JUDGE SUSAN WEBBER WRIGHT: It's just going to make it very difficult for me to rule, if you want to know the truth, and I'm not sure Mr. Clinton knows all these definitions anyway.
ABBE LOWELL: Mr. Chairman, I think it's worth repeating that in this -- and I'm sorry for the length -- 10 or 15 minutes of lawyers and judges trying to come up with the definition that has now brought us to this constitutional moment, does anybody in this room, does anybody in the United States have a clear conception of what the definition of "sexual relations" were if those three people and that judge in that context had to spend that much time getting to the point? Let me end by reminding you what the judge just ended by saying: It's just going to make it very difficult. If you want to know the truth, I'm not sure Mr. Clinton knows all these definitions anyway. How would you have a trial in the Senate to conclude whether the president was right about what he thought the phrase "sexual relations" meant? You heard and saw the gyrations that it took three lawyers and a judge to deal with this silly expression. So who would you call to determine that the president did not believe in his interpretation? Listen to the witnesses, Monica Lewinsky and Linda Tripp, before the independent counsel confronted her, before she went back and forth over an immunity agreement, and before this became so important that the definition of sex will sink us into a constitutional quagmire. Listen to the woman who you would have the United States Senate call as a witness as she defines the term in the exact same way you now accuse the president of lying about.
MONICA LEWINSKY: (audio) We didn't have sex Linda - sex. We didn't have sex.
LINDA TRIPP: (audio) Well, what do you call it?
MONICA LEWINSKY: (audio) We fooled around.
LINDA TRIPP: (audio) I don't know. I think if you get to orgasm, that's having sex.
MONICA LEWINSKY: No, it's not.
LINDA TRIPP: Yes, it is.
MONICA LEWINSKY: No, it's not.
LINDA TRIPP: It's not -
MONICA LEWINSKY: Sex is having intercourse.
ABBE LOWELL: Where is the impeachable offense when the president's testimony and Ms. Lewinsky's are the same? Is this what you are going to bring to the floor of the Senate? Mr. Chairman, no one -- no one, certainly not Congress, and certainly not Ms. Lewinsky and her family -- wants to cause further embarrassment or loss of privacy to her. In short, no one wants to have to have her testify.
KWAME HOLMAN: Lowell offered similar presentations to attack other allegations -- like the charge the president obstructed justice when he aided in Monica Lewinsky's job search, and that he tried to influence the potential testimony of his secretary, Betty Currie.
ABBE LOWELL: Moreover, and more importantly, this entire referral results from charges made by Linda Tripp, who is responsible for getting the Office of Independent Counsel in the case, just a few days before she gave the fruits of her illegal tapes to the Paula Jones attorneys so they could set up the president and create the events that are now before the committee. If some of you are not comfortable with the relationship that existed between Linda Tripp, the Paula Jones attorneys, and the Office of Independent Counsel, you are not alone. Compare how Mr. Starr answered questions about whether he had the ability and the motive to have stopped Linda Tripp here when he was testifying, to his prime time television statements on the news show "20/20." This is what he said when he was testifying before you.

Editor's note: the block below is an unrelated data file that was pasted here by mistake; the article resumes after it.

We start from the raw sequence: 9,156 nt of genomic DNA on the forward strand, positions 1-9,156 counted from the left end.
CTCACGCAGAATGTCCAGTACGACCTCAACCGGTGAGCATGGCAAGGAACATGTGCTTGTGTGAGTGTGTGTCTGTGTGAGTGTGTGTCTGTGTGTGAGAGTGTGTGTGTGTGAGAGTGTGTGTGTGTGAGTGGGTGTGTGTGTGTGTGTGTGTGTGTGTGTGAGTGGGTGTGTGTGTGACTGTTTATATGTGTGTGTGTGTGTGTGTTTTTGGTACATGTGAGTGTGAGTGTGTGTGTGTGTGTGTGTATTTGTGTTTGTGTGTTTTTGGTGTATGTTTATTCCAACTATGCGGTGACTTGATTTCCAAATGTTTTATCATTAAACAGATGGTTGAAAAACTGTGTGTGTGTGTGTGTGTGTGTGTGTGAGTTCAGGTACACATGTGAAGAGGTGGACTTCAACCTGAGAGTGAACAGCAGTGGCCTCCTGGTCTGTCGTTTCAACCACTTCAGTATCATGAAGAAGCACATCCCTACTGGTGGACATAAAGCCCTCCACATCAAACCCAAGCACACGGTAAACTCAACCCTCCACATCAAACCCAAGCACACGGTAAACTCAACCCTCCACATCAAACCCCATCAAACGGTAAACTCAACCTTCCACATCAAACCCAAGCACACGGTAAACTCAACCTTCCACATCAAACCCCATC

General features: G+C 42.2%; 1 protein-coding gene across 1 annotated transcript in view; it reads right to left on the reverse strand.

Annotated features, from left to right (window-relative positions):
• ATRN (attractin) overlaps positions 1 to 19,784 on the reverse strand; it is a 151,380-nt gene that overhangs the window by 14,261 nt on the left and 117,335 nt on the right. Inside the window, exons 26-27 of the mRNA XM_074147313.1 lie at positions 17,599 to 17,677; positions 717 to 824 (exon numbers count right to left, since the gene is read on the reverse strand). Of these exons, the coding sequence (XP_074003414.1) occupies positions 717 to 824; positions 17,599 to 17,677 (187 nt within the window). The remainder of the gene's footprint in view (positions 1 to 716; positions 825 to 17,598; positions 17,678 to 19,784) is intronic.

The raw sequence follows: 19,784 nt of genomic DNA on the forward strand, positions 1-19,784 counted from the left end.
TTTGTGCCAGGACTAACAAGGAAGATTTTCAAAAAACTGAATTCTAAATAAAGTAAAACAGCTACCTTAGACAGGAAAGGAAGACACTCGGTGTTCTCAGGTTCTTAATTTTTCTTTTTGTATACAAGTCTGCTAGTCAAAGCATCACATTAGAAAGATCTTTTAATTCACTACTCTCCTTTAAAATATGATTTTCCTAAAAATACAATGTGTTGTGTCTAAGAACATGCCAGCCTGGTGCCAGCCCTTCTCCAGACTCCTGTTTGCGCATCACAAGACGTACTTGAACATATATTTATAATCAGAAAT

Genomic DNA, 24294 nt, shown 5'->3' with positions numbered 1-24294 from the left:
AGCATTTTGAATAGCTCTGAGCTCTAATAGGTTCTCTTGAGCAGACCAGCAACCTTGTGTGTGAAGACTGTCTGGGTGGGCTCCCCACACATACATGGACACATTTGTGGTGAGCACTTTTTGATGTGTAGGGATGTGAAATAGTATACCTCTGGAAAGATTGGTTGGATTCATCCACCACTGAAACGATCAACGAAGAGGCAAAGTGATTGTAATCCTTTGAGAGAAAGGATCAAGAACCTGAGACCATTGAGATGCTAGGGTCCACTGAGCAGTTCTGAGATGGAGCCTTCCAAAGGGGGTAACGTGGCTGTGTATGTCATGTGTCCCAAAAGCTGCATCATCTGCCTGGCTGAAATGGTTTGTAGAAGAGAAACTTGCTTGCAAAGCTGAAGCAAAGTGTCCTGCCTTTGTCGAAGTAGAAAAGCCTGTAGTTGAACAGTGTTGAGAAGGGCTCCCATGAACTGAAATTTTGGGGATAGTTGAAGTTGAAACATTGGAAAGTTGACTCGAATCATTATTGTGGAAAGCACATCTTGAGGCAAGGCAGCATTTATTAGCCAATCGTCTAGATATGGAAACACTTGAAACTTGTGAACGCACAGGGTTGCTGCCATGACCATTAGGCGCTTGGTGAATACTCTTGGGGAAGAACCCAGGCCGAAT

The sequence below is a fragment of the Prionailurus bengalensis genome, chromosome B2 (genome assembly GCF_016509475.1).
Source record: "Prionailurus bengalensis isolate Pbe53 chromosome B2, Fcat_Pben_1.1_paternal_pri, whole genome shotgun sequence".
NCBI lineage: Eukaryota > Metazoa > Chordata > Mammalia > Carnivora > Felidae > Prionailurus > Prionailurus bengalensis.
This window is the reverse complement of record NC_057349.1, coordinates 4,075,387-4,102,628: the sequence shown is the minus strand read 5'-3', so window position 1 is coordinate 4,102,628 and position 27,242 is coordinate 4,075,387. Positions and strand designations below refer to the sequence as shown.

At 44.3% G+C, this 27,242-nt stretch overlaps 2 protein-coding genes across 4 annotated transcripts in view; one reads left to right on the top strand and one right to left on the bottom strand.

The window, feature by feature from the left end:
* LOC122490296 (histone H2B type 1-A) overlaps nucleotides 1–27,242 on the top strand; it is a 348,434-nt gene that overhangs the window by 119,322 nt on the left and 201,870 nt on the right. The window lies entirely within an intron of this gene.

KENNETH STARR: The truth of that - so the decision that was being made initially was what we call -
SPOKESMAN: But you -
KENNETH STARR: -- immunity -
SPOKESMAN: I'm understanding you, but I'm also understanding that you said you're not contesting that on that day she came in, she had the conversation, she showed you the tapes, or told you about the case.
KENNETH STARR: She did not -
SPOKESMAN: You had the authority to give her immunity and the authority to tell her not to talk; you did the first; you didn't do the second, did you?
KENNETH STARR: Well, I'm not - I would have to - double-check to see exactly what we did tell her.
ABBE LOWELL: And this -- giving the TV a chance to recover -- is what he told Diane Sawyer. (Videotape is played.)
DIANE SAWYER: Why did Starr's office let Tripp run straight from the to lawyers for Paula Jones?
DIANE SAWYER: Linda Tripp, Linda Tripp, leaving your office and going home and talking to Paula Jones' attorneys that night, I mean, at the very least, is this control of your witness?
KENNETH STARR: I think we could have had better control of her.
DIANE SAWYER: Should have?
KENNETH STARR: Yes.
ABBE LOWELL: He didn't make that admission in here; he did make it a few days later.
KWAME HOLMAN: Lowell ended his statement with a plea to members to choose a bipartisan response to the President's actions and avoid impeachment.